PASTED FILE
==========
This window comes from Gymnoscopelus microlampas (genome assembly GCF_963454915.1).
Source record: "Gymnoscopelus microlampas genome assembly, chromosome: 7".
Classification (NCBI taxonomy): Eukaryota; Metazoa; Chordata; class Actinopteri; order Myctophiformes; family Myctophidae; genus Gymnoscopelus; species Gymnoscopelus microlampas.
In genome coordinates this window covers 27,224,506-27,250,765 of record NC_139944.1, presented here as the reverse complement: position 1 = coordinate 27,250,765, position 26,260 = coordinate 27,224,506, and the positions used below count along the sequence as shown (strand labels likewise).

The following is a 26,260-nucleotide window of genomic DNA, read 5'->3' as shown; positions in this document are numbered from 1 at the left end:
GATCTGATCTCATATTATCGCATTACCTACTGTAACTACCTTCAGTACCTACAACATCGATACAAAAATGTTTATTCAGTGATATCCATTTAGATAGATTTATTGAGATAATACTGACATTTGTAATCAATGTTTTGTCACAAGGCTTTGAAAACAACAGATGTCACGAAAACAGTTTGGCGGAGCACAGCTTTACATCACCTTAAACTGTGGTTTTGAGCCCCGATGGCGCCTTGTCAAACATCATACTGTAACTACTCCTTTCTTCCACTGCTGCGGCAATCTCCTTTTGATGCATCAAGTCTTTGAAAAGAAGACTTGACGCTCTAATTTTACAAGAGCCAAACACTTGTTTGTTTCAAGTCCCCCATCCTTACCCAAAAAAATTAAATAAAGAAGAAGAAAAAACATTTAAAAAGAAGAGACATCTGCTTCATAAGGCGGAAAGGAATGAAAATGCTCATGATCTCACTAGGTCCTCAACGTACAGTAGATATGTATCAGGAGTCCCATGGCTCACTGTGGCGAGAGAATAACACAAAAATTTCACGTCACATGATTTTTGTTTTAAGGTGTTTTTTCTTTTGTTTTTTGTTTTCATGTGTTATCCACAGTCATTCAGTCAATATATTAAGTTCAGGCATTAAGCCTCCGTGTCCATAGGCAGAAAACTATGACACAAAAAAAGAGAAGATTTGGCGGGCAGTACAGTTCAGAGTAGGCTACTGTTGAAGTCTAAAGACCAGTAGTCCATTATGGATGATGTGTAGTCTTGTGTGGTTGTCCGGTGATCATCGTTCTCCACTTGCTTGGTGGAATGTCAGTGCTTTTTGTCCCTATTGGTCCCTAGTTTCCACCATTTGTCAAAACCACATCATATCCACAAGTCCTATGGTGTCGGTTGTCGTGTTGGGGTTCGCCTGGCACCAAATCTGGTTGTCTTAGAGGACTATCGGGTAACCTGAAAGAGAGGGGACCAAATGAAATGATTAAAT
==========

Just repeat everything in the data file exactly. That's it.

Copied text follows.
This window comes from Gymnoscopelus microlampas (genome assembly GCF_963454915.1).
Source record: "Gymnoscopelus microlampas genome assembly, chromosome: 7".
Classification (NCBI taxonomy): Eukaryota; Metazoa; Chordata; class Actinopteri; order Myctophiformes; family Myctophidae; genus Gymnoscopelus; species Gymnoscopelus microlampas.
In genome coordinates this window covers 27,224,506-27,250,765 of record NC_139944.1, presented here as the reverse complement: position 1 = coordinate 27,250,765, position 26,260 = coordinate 27,224,506, and the positions used below count along the sequence as shown (strand labels likewise).

The following is a 26,260-nucleotide window of genomic DNA, read 5'->3' as shown; positions in this document are numbered from 1 at the left end:
GATCTGATCTCATATTATCGCATTACCTACTGTAACTACCTTCAGTACCTACAACATCGATACAAAAATGTTTATTCAGTGATATCCATTTAGATAGATTTATTGAGATAATACTGACATTTGTAATCAATGTTTTGTCACAAGGCTTTGAAAACAACAGATGTCACGAAAACAGTTTGGCGGAGCACAGCTTTACATCACCTTAAACTGTGGTTTTGAGCCCCGATGGCGCCTTGTCAAACATCATACTGTAACTACTCCTTTCTTCCACTGCTGCGGCAATCTCCTTTTGATGCATCAAGTCTTTGAAAAGAAGACTTGACGCTCTAATTTTACAAGAGCCAAACACTTGTTTGTTTCAAGTCCCCCATCCTTACCCAAAAAAATTAAATAAAGAAGAAGAAAAAACATTTAAAAAGAAGAGACATCTGCTTCATAAGGCGGAAAGGAATGAAAATGCTCATGATCTCACTAGGTCCTCAACGTACAGTAGATATGTATCAGGAGTCCCATGGCTCACTGTGGCGAGAGAATAACACAAAAATTTCACGTCACATGATTTTTGTTTTAAGGTGTTTTTTCTTTTGTTTTTTGTTTTCATGTGTTATCCACAGTCATTCAGTCAATATATTAAGTTCAGGCATTAAGCCTCCGTGTCCATAGGCAGAAAACTATGACACAAAAAAAGAGAAGATTTGGCGGGCAGTACAGTTCAGAGTAGGCTACTGTTGAAGTCTAAAGACCAGTAGTCCATTATGGATGATGTGTAGTCTTGTGTGGTTGTCCGGTGATCATCGTTCTCCACTTGCTTGGTGGAATGTCAGTGCTTTTTGTCCCTATTGGTCCCTAGTTTCCACCATTTGTCAAAACCACATCATATCCACAAGTCCTATGGTGTCGGTTGTCGTGTTGGGGTTCGCCTGGCACCAAATCTGGTTGTCTTAGAGGACTATCGGGTAACCTGAAAGAGAGGGGACCAAATGAAATGATTAAAT